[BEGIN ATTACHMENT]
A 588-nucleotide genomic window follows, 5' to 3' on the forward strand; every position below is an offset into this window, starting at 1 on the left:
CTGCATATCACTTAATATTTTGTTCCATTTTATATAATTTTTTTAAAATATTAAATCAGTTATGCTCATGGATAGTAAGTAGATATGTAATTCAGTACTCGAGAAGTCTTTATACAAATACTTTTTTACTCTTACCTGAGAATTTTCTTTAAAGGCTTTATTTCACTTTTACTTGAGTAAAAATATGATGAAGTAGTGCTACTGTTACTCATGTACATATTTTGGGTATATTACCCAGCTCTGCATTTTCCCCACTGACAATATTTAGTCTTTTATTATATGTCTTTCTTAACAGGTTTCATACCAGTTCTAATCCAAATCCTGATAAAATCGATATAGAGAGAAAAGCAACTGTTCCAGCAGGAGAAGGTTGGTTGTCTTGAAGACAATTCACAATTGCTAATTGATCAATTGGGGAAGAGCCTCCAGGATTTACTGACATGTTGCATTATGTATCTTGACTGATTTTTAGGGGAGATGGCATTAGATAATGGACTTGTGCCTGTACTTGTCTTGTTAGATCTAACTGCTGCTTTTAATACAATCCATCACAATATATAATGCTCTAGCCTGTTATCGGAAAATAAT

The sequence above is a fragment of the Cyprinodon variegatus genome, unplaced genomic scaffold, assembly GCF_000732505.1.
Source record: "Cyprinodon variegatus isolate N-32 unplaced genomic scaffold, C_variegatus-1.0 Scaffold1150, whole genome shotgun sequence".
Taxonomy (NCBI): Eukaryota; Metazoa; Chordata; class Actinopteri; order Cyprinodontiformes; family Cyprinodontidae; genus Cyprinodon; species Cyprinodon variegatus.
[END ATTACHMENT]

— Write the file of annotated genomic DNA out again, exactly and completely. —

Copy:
A 588-nucleotide genomic window follows, 5' to 3' on the forward strand; every position below is an offset into this window, starting at 1 on the left:
CTGCATATCACTTAATATTTTGTTCCATTTTATATAATTTTTTTAAAATATTAAATCAGTTATGCTCATGGATAGTAAGTAGATATGTAATTCAGTACTCGAGAAGTCTTTATACAAATACTTTTTTACTCTTACCTGAGAATTTTCTTTAAAGGCTTTATTTCACTTTTACTTGAGTAAAAATATGATGAAGTAGTGCTACTGTTACTCATGTACATATTTTGGGTATATTACCCAGCTCTGCATTTTCCCCACTGACAATATTTAGTCTTTTATTATATGTCTTTCTTAACAGGTTTCATACCAGTTCTAATCCAAATCCTGATAAAATCGATATAGAGAGAAAAGCAACTGTTCCAGCAGGAGAAGGTTGGTTGTCTTGAAGACAATTCACAATTGCTAATTGATCAATTGGGGAAGAGCCTCCAGGATTTACTGACATGTTGCATTATGTATCTTGACTGATTTTTAGGGGAGATGGCATTAGATAATGGACTTGTGCCTGTACTTGTCTTGTTAGATCTAACTGCTGCTTTTAATACAATCCATCACAATATATAATGCTCTAGCCTGTTATCGGAAAATAAT

The sequence above is a fragment of the Cyprinodon variegatus genome, unplaced genomic scaffold, assembly GCF_000732505.1.
Source record: "Cyprinodon variegatus isolate N-32 unplaced genomic scaffold, C_variegatus-1.0 Scaffold1150, whole genome shotgun sequence".
Taxonomy (NCBI): Eukaryota; Metazoa; Chordata; class Actinopteri; order Cyprinodontiformes; family Cyprinodontidae; genus Cyprinodon; species Cyprinodon variegatus.